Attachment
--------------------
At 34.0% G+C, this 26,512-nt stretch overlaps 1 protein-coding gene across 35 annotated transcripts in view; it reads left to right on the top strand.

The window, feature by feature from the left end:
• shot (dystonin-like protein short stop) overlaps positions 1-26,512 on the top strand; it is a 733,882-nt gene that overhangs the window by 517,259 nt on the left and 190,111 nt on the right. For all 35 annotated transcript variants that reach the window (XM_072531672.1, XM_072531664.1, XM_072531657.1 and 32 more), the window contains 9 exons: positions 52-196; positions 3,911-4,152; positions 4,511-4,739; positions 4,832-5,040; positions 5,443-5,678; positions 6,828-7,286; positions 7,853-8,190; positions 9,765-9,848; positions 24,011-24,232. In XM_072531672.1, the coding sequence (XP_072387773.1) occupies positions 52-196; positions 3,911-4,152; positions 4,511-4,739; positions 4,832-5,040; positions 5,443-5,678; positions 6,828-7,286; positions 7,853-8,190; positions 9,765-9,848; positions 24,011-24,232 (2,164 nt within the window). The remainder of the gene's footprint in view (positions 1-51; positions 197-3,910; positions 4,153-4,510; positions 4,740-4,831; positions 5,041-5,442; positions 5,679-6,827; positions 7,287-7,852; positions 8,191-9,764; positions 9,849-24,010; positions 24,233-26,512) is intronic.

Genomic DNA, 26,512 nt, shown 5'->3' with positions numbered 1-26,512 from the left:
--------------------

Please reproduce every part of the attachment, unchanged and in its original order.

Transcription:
At 34.0% G+C, this 26,512-nt stretch overlaps 1 protein-coding gene across 35 annotated transcripts in view; it reads left to right on the top strand.

The window, feature by feature from the left end:
• shot (dystonin-like protein short stop) overlaps positions 1-26,512 on the top strand; it is a 733,882-nt gene that overhangs the window by 517,259 nt on the left and 190,111 nt on the right. For all 35 annotated transcript variants that reach the window (XM_072531672.1, XM_072531664.1, XM_072531657.1 and 32 more), the window contains 9 exons: positions 52-196; positions 3,911-4,152; positions 4,511-4,739; positions 4,832-5,040; positions 5,443-5,678; positions 6,828-7,286; positions 7,853-8,190; positions 9,765-9,848; positions 24,011-24,232. In XM_072531672.1, the coding sequence (XP_072387773.1) occupies positions 52-196; positions 3,911-4,152; positions 4,511-4,739; positions 4,832-5,040; positions 5,443-5,678; positions 6,828-7,286; positions 7,853-8,190; positions 9,765-9,848; positions 24,011-24,232 (2,164 nt within the window). The remainder of the gene's footprint in view (positions 1-51; positions 197-3,910; positions 4,153-4,510; positions 4,740-4,831; positions 5,041-5,442; positions 5,679-6,827; positions 7,287-7,852; positions 8,191-9,764; positions 9,849-24,010; positions 24,233-26,512) is intronic.

Genomic DNA, 26,512 nt, shown 5'->3' with positions numbered 1-26,512 from the left: